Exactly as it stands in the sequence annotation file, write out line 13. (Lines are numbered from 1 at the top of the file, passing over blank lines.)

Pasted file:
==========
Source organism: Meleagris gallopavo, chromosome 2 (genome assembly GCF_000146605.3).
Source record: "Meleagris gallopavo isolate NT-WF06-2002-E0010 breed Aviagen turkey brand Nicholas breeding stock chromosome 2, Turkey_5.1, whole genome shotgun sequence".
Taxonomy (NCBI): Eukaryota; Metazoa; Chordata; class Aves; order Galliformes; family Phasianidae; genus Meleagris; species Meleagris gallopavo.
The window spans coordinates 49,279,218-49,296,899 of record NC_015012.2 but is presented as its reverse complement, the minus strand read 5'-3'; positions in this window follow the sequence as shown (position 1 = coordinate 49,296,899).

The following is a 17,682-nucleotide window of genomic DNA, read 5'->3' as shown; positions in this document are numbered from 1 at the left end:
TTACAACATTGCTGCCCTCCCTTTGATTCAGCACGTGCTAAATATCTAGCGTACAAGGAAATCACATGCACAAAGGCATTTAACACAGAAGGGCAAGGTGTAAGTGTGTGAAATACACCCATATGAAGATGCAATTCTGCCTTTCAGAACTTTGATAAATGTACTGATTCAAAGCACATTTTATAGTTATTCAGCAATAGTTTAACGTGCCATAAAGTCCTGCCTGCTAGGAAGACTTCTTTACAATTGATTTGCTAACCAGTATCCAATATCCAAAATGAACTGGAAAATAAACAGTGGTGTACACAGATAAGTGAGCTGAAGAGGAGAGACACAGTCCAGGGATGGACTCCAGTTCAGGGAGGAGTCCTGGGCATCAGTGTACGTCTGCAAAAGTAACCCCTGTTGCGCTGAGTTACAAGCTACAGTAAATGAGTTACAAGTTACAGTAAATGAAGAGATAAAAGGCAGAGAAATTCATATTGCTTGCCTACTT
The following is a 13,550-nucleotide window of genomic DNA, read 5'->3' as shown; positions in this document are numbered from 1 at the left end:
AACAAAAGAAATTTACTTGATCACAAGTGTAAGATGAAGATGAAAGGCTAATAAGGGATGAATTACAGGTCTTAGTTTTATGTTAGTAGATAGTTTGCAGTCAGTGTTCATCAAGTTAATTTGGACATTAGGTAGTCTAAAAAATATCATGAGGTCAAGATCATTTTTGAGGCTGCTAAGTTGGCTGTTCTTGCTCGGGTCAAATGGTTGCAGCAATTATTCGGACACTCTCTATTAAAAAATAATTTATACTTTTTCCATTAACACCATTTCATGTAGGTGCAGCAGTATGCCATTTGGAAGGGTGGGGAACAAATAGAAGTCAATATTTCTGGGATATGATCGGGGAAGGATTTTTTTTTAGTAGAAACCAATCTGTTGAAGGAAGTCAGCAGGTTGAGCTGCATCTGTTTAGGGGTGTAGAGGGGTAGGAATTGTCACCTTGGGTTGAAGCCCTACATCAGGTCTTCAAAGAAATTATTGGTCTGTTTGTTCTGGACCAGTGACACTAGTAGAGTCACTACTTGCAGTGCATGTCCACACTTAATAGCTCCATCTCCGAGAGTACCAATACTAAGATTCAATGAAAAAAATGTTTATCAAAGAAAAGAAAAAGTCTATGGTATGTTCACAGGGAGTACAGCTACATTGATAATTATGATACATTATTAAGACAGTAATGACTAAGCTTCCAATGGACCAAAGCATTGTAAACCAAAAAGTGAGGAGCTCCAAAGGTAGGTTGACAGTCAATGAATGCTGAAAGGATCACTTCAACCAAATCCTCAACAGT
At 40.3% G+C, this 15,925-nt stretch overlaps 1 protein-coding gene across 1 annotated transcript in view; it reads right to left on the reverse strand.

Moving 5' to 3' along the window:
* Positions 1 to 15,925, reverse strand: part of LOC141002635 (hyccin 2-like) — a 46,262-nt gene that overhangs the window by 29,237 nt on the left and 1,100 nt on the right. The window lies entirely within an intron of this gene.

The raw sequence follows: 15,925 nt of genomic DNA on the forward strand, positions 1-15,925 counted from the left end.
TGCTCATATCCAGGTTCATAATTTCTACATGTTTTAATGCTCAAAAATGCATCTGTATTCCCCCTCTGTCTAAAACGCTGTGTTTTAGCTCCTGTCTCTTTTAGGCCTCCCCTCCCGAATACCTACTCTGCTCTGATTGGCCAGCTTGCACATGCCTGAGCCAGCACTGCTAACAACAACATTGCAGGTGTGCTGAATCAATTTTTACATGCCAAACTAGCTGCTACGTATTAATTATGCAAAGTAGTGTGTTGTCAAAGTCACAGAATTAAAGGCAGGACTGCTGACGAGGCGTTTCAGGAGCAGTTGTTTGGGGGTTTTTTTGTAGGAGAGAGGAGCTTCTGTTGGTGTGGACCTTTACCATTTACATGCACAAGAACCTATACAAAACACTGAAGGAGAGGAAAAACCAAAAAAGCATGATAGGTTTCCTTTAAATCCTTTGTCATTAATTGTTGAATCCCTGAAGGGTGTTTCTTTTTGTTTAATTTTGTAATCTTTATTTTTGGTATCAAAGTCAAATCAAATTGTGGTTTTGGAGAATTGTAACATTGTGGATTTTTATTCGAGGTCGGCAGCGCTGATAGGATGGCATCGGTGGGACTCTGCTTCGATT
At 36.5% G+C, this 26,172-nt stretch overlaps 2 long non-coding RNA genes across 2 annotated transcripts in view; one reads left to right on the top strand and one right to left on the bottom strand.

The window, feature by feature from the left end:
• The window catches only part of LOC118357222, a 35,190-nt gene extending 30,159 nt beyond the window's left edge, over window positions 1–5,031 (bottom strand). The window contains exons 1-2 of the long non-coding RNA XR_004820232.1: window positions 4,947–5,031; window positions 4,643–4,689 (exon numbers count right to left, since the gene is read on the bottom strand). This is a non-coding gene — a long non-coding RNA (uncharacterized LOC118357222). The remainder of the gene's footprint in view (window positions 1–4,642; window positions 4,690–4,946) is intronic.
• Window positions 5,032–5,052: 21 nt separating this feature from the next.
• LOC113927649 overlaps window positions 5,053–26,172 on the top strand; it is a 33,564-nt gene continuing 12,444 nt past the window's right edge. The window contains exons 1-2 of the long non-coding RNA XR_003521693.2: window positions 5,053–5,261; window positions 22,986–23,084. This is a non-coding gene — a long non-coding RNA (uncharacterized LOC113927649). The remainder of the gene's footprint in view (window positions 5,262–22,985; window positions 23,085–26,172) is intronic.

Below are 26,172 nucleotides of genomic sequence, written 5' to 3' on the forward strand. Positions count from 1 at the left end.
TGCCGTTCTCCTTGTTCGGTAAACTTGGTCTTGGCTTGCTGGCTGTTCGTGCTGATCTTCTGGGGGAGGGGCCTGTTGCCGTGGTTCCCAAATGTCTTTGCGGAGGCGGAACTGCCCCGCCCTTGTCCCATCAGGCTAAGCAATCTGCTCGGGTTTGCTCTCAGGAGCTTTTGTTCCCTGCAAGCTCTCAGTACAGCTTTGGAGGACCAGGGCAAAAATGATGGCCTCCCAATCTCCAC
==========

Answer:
TGCTCATATCCAGGTTCATAATTTCTACATGTTTTAATGCTCAAAAATGCATCTGTATTCCCCCTCTGTCTAAAACGCTGTGTTTTAGCTCCTGTCTCTTTTAGGCCTCCCCTCCCGAATACCTACTCTGCTCTGATTGGCCAGCTTGCACATGCCTGAGCCAGCACTGCTAACAACAACATTGCAGGTGTGCTGAATCAATTTTTACATGCCAAACTAGCTGCTACGTATTAATTATGCAAAGTAGTGTGTTGTCAAAGTCACAGAATTAAAGGCAGGACTGCTGACGAGGCGTTTCAGGAGCAGTTGTTTGGGGGTTTTTTTGTAGGAGAGAGGAGCTTCTGTTGGTGTGGACCTTTACCATTTACATGCACAAGAACCTATACAAAACACTGAAGGAGAGGAAAAACCAAAAAAGCATGATAGGTTTCCTTTAAATCCTTTGTCATTAATTGTTGAATCCCTGAAGGGTGTTTCTTTTTGTTTAATTTTGTAATCTTTATTTTTGGTATCAAAGTCAAATCAAATTGTGGTTTTGGAGAATTGTAACATTGTGGATTTTTATTCGAGGTCGGCAGCGCTGATAGGATGGCATCGGTGGGACTCTGCTTCGATT